Really, this rendition of the myth is as much the story of Persephone (Proserpina) as it is the story of Hades. Perhaps even more so, but as George O’Connor points out in the Afterworld, who wants to read a book called Kore? What O’Connor has done is take the myth of Persephone and turned it into a coming of age story. Her enforced separation from her mother is what finally allows the girl, Kore, to become a woman, Persephone. In this version of the legend, she is not tricked into eating pomegranate seeds, and thus condemned to spend six months of twelve in Hades with her kidnapper. Rather, she chooses to eat them, not just accepting her new relationship with the god of Death, but embracing it.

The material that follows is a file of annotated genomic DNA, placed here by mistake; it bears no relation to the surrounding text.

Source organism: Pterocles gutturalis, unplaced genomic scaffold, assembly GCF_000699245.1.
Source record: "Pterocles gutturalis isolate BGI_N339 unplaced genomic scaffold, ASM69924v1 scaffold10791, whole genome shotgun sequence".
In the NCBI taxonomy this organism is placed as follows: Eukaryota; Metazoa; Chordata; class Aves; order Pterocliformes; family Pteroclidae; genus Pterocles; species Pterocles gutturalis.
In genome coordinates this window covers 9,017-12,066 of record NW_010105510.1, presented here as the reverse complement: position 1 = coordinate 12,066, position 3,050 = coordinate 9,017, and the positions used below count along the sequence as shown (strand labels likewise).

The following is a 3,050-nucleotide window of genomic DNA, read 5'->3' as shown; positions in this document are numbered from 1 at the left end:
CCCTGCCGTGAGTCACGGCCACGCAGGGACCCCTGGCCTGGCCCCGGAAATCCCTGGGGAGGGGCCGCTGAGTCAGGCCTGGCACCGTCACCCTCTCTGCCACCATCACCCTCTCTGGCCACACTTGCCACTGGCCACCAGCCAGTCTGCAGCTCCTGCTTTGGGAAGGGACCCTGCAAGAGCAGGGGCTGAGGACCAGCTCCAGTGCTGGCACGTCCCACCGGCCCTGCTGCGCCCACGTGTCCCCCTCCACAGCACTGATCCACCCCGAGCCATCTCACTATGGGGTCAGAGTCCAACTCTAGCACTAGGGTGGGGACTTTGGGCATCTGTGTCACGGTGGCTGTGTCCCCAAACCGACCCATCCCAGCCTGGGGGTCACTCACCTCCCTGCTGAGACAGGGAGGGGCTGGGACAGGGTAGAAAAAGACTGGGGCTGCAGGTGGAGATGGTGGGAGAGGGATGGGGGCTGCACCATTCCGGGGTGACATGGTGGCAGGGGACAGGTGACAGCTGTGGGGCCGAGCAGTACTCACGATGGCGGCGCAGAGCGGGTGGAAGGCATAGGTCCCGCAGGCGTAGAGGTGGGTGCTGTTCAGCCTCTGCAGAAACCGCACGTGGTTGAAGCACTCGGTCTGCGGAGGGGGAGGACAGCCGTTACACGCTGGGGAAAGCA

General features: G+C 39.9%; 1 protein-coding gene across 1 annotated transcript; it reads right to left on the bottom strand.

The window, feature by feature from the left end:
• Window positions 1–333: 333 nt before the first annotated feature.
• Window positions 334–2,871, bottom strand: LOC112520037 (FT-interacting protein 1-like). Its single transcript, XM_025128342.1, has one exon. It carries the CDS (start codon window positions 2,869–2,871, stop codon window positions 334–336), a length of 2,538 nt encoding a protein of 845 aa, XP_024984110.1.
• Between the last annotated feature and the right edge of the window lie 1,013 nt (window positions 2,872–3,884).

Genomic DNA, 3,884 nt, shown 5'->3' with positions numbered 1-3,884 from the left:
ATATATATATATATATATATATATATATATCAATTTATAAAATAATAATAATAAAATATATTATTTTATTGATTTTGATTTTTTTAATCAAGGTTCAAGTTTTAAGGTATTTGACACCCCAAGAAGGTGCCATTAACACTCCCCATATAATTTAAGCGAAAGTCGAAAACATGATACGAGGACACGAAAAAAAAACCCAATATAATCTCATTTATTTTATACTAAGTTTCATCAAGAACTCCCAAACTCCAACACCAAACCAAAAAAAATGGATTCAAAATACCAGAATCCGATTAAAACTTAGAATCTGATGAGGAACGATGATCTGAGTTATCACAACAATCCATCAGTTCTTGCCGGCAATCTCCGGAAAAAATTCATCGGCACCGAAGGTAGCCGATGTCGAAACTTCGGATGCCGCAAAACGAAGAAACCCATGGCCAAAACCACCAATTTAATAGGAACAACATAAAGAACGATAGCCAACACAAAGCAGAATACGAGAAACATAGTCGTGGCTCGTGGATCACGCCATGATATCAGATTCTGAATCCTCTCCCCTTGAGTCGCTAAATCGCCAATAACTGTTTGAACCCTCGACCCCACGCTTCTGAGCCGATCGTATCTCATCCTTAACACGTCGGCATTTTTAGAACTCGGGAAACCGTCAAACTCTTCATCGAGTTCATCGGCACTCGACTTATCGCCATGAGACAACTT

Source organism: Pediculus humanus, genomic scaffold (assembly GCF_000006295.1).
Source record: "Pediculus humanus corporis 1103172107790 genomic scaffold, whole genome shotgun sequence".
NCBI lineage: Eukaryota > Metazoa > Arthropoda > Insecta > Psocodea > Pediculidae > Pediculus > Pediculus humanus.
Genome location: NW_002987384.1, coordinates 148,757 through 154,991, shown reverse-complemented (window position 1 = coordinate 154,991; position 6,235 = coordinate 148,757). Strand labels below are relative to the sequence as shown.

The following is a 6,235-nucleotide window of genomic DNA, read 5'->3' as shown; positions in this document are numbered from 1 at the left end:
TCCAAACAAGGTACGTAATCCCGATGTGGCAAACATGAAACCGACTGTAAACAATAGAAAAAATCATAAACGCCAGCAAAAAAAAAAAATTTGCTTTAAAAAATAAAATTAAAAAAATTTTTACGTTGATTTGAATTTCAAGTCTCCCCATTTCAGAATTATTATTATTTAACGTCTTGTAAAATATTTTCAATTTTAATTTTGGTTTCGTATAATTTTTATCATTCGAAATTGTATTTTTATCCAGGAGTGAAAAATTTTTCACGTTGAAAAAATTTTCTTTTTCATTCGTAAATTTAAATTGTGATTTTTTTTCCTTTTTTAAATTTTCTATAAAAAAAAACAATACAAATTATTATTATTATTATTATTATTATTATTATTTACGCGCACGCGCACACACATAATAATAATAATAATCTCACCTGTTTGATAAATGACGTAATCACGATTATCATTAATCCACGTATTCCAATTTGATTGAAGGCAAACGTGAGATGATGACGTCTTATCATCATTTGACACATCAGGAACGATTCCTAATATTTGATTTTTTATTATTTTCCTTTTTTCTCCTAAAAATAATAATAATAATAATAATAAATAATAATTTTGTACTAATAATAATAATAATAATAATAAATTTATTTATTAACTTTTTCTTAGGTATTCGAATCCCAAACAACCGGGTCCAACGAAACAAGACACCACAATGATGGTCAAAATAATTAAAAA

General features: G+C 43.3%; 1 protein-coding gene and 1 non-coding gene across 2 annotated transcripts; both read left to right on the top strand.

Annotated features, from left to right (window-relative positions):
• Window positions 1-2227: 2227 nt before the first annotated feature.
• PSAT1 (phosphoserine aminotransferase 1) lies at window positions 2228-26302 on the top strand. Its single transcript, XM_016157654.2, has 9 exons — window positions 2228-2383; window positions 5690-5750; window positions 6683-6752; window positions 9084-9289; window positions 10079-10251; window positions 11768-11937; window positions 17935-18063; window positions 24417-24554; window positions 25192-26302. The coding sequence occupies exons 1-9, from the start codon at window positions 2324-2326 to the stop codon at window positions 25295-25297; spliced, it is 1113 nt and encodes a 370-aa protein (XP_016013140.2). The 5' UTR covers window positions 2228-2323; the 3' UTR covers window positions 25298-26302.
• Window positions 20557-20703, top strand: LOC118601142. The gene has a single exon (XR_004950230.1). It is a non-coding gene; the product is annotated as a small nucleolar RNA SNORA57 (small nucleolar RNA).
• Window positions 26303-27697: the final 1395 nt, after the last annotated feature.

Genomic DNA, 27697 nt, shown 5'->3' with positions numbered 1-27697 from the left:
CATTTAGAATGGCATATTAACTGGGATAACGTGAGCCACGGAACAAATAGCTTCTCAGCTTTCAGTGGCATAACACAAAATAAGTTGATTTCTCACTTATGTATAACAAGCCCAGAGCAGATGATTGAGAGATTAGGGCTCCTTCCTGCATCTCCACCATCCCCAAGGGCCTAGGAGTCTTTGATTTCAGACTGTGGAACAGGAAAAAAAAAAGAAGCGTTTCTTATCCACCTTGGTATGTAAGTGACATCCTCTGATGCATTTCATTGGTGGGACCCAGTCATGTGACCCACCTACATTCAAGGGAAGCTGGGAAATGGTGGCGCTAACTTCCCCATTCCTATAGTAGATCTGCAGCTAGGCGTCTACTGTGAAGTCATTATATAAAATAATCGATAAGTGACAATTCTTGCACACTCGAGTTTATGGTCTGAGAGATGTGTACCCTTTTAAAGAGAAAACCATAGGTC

The graphic-novel/comic book format really suits these Olympians, these larger-than-life figures. What are the gods, if not superheroes? Their epic struggles, expansive emotions, their violence and passion, all seem to find a clear expression in the artist’s capable hands.
Clever coming of age story